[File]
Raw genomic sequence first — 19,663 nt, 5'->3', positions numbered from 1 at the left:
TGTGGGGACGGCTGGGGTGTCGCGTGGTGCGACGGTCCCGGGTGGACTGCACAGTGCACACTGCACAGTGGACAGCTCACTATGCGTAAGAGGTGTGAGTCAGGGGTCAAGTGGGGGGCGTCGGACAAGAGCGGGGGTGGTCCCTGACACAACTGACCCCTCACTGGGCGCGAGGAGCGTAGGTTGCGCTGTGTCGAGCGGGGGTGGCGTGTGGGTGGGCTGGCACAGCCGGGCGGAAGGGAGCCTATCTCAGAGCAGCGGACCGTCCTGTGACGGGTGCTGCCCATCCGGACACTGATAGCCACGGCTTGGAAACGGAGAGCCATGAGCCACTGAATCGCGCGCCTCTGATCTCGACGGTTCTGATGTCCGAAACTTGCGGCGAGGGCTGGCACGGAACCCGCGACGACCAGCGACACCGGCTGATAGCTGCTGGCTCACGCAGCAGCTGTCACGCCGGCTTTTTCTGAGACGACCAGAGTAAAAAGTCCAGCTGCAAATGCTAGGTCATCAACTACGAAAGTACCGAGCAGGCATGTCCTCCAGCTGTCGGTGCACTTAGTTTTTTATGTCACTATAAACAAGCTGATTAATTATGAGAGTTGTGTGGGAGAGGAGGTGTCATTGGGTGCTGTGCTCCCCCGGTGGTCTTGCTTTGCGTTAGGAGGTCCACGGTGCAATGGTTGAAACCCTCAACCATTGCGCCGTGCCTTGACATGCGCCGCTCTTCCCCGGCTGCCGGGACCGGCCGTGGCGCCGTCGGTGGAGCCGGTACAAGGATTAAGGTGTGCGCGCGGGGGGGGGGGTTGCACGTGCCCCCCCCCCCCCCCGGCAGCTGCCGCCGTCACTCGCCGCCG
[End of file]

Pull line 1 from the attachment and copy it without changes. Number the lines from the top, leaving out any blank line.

Raw genomic sequence first — 19,663 nt, 5'->3', positions numbered from 1 at the left: